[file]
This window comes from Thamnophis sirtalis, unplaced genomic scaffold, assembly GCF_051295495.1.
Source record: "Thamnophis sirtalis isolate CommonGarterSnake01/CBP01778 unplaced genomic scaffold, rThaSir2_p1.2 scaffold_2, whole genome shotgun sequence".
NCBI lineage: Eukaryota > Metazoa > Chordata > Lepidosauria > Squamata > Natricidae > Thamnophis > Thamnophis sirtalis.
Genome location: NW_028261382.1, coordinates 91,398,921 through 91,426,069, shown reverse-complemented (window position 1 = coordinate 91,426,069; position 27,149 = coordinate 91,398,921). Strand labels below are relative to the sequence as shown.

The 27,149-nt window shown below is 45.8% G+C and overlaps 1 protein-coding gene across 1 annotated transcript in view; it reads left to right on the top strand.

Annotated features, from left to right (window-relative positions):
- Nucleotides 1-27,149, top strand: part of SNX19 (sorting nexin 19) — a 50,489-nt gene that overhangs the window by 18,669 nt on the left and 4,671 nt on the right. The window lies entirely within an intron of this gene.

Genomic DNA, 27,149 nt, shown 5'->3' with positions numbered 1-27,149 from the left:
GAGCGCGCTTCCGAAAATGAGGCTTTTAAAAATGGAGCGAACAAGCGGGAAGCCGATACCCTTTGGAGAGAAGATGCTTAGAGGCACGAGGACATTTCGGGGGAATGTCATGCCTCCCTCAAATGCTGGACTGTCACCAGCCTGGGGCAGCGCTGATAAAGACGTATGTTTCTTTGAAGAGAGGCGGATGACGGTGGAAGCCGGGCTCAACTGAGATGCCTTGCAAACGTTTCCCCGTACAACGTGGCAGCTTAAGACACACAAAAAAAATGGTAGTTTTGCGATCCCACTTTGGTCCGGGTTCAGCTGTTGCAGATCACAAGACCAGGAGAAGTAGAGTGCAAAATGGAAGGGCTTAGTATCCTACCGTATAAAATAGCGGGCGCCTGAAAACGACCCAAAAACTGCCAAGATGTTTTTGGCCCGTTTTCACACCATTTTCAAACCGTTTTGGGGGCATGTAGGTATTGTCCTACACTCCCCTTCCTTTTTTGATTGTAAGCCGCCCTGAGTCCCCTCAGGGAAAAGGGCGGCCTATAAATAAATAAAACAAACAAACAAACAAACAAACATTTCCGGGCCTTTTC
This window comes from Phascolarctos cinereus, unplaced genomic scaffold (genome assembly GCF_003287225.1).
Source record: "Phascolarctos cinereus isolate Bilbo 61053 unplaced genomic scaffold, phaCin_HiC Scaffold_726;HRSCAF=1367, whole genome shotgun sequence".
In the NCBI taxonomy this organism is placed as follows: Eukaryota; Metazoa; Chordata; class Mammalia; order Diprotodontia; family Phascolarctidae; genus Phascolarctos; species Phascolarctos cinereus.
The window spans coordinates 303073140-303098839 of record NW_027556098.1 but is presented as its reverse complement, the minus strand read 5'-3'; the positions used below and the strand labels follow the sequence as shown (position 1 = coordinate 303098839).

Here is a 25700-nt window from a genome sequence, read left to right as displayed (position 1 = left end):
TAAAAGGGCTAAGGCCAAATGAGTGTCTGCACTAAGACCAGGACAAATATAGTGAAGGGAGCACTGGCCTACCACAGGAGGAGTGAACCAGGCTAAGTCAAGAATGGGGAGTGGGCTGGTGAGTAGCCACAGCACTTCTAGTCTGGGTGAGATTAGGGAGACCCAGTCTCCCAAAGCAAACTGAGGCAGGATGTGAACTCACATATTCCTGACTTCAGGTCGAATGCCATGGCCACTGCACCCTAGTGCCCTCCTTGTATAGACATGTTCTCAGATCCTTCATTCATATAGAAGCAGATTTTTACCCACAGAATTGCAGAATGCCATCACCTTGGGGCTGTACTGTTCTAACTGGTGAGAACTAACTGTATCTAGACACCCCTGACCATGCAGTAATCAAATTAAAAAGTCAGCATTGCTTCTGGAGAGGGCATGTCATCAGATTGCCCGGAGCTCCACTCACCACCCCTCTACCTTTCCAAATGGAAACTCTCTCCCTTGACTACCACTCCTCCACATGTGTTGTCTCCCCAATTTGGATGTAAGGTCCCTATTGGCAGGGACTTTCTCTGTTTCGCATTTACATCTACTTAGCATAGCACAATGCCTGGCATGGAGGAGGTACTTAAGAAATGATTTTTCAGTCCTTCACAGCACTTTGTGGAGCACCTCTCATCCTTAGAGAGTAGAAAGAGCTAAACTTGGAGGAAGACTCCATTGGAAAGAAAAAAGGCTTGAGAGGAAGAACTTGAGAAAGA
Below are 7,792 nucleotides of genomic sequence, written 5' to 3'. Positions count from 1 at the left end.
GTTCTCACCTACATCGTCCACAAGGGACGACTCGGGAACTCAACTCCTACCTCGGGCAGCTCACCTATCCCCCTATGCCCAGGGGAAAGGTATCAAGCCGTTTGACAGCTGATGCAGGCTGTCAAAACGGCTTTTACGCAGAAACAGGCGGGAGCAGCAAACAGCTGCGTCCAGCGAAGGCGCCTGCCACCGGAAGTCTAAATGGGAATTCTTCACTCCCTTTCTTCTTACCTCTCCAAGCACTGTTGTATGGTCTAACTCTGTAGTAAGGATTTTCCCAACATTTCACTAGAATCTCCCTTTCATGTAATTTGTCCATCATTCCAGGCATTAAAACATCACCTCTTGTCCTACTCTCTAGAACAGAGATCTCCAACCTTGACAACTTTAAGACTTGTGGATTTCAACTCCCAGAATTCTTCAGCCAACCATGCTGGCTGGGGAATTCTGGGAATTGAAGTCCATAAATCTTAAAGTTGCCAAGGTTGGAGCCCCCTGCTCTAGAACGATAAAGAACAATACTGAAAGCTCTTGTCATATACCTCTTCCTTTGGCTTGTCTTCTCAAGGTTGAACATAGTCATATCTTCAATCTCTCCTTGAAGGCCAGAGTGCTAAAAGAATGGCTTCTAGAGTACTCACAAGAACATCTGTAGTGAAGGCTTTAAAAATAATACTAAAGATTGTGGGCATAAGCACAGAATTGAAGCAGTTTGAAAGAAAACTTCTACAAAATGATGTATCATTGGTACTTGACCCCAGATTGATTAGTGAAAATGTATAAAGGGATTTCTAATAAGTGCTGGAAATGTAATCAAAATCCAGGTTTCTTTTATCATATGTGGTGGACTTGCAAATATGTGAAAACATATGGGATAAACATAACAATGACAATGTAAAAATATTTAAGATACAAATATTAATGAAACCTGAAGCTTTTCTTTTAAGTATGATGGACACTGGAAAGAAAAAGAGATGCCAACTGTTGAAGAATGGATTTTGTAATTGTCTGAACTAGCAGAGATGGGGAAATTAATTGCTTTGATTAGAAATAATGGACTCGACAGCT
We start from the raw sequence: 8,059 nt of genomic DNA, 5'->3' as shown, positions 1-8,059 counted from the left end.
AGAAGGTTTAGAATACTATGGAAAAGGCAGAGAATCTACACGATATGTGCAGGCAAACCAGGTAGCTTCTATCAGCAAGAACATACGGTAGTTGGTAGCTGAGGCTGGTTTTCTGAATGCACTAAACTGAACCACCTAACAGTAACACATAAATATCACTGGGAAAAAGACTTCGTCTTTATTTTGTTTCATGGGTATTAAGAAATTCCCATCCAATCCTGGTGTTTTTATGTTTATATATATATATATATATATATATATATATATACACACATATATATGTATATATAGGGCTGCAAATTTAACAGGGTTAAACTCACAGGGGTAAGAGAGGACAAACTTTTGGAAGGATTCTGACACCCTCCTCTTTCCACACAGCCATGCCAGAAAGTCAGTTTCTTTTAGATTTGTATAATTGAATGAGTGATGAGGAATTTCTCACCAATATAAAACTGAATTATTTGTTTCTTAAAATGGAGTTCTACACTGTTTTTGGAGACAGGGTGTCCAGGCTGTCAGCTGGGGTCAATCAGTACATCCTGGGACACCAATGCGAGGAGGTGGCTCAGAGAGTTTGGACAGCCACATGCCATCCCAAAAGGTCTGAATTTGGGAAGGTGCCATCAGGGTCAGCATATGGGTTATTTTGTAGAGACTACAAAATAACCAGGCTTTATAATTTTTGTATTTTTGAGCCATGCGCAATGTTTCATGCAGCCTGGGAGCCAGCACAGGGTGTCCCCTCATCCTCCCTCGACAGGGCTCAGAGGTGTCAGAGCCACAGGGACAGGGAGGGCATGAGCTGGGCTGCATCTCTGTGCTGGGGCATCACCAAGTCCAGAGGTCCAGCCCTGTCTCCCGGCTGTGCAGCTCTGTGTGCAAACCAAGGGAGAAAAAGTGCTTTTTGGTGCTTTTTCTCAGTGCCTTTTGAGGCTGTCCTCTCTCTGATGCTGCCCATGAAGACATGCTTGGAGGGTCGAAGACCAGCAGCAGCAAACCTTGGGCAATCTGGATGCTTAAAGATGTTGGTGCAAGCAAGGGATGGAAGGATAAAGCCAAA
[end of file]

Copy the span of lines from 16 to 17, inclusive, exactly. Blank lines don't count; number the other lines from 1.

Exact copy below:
Below are 7,792 nucleotides of genomic sequence, written 5' to 3'. Positions count from 1 at the left end.
GTTCTCACCTACATCGTCCACAAGGGACGACTCGGGAACTCAACTCCTACCTCGGGCAGCTCACCTATCCCCCTATGCCCAGGGGAAAGGTATCAAGCCGTTTGACAGCTGATGCAGGCTGTCAAAACGGCTTTTACGCAGAAACAGGCGGGAGCAGCAAACAGCTGCGTCCAGCGAAGGCGCCTGCCACCGGAAGTCTAAATGGGAATTCTTCACTCCCTTTCTTCTTACCTCTCCAAGCACTGTTGTATGGTCTAACTCTGTAGTAAGGATTTTCCCAACATTTCACTAGAATCTCCCTTTCATGTAATTTGTCCATCATTCCAGGCATTAAAACATCACCTCTTGTCCTACTCTCTAGAACAGAGATCTCCAACCTTGACAACTTTAAGACTTGTGGATTTCAACTCCCAGAATTCTTCAGCCAACCATGCTGGCTGGGGAATTCTGGGAATTGAAGTCCATAAATCTTAAAGTTGCCAAGGTTGGAGCCCCCTGCTCTAGAACGATAAAGAACAATACTGAAAGCTCTTGTCATATACCTCTTCCTTTGGCTTGTCTTCTCAAGGTTGAACATAGTCATATCTTCAATCTCTCCTTGAAGGCCAGAGTGCTAAAAGAATGGCTTCTAGAGTACTCACAAGAACATCTGTAGTGAAGGCTTTAAAAATAATACTAAAGATTGTGGGCATAAGCACAGAATTGAAGCAGTTTGAAAGAAAACTTCTACAAAATGATGTATCATTGGTACTTGACCCCAGATTGATTAGTGAAAATGTATAAAGGGATTTCTAATAAGTGCTGGAAATGTAATCAAAATCCAGGTTTCTTTTATCATATGTGGTGGACTTGCAAATATGTGAAAACATATGGGATAAACATAACAATGACAATGTAAAAATATTTAAGATACAAATATTAATGAAACCTGAAGCTTTTCTTTTAAGTATGATGGACACTGGAAAGAAAAAGAGATGCCAACTGTTGAAGAATGGATTTTGTAATTGTCTGAACTAGCAGAGATGGGGAAATTAATTGCTTTGATTAGAAATAATGGACTCGACAGCT